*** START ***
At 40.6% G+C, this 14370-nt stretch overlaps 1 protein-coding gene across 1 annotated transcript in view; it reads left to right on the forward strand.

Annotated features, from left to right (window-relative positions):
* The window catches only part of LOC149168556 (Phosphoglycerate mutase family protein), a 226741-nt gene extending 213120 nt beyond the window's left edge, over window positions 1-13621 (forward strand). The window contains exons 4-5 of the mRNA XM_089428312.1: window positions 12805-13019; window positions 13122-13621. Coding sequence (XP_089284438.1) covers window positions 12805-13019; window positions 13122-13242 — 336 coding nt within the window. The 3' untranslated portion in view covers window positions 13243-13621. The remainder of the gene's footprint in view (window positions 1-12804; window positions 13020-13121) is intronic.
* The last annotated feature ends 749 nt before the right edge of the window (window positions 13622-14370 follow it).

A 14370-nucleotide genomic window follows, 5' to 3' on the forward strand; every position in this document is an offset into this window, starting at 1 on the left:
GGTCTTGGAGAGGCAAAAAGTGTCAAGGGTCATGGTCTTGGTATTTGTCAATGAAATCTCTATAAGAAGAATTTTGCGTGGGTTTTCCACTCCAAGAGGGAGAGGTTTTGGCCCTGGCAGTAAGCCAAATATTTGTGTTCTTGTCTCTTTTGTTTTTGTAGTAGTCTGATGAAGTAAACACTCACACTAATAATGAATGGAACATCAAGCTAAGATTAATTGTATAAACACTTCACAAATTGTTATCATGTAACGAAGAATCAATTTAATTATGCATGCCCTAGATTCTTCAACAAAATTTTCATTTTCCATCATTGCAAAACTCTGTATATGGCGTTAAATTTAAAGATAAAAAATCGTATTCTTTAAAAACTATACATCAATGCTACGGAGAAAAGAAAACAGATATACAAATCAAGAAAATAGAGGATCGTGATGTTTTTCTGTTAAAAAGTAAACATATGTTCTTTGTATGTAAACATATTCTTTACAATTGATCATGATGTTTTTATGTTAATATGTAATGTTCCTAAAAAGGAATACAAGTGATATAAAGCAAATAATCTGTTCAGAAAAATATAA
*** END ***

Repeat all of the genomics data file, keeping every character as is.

At 40.6% G+C, this 14370-nt stretch overlaps 1 protein-coding gene across 1 annotated transcript in view; it reads left to right on the forward strand.

Annotated features, from left to right (window-relative positions):
* The window catches only part of LOC149168556 (Phosphoglycerate mutase family protein), a 226741-nt gene extending 213120 nt beyond the window's left edge, over window positions 1-13621 (forward strand). The window contains exons 4-5 of the mRNA XM_089428312.1: window positions 12805-13019; window positions 13122-13621. Coding sequence (XP_089284438.1) covers window positions 12805-13019; window positions 13122-13242 — 336 coding nt within the window. The 3' untranslated portion in view covers window positions 13243-13621. The remainder of the gene's footprint in view (window positions 1-12804; window positions 13020-13121) is intronic.
* The last annotated feature ends 749 nt before the right edge of the window (window positions 13622-14370 follow it).

A 14370-nucleotide genomic window follows, 5' to 3' on the forward strand; every position in this document is an offset into this window, starting at 1 on the left:
GGTCTTGGAGAGGCAAAAAGTGTCAAGGGTCATGGTCTTGGTATTTGTCAATGAAATCTCTATAAGAAGAATTTTGCGTGGGTTTTCCACTCCAAGAGGGAGAGGTTTTGGCCCTGGCAGTAAGCCAAATATTTGTGTTCTTGTCTCTTTTGTTTTTGTAGTAGTCTGATGAAGTAAACACTCACACTAATAATGAATGGAACATCAAGCTAAGATTAATTGTATAAACACTTCACAAATTGTTATCATGTAACGAAGAATCAATTTAATTATGCATGCCCTAGATTCTTCAACAAAATTTTCATTTTCCATCATTGCAAAACTCTGTATATGGCGTTAAATTTAAAGATAAAAAATCGTATTCTTTAAAAACTATACATCAATGCTACGGAGAAAAGAAAACAGATATACAAATCAAGAAAATAGAGGATCGTGATGTTTTTCTGTTAAAAAGTAAACATATGTTCTTTGTATGTAAACATATTCTTTACAATTGATCATGATGTTTTTATGTTAATATGTAATGTTCCTAAAAAGGAATACAAGTGATATAAAGCAAATAATCTGTTCAGAAAAATATAA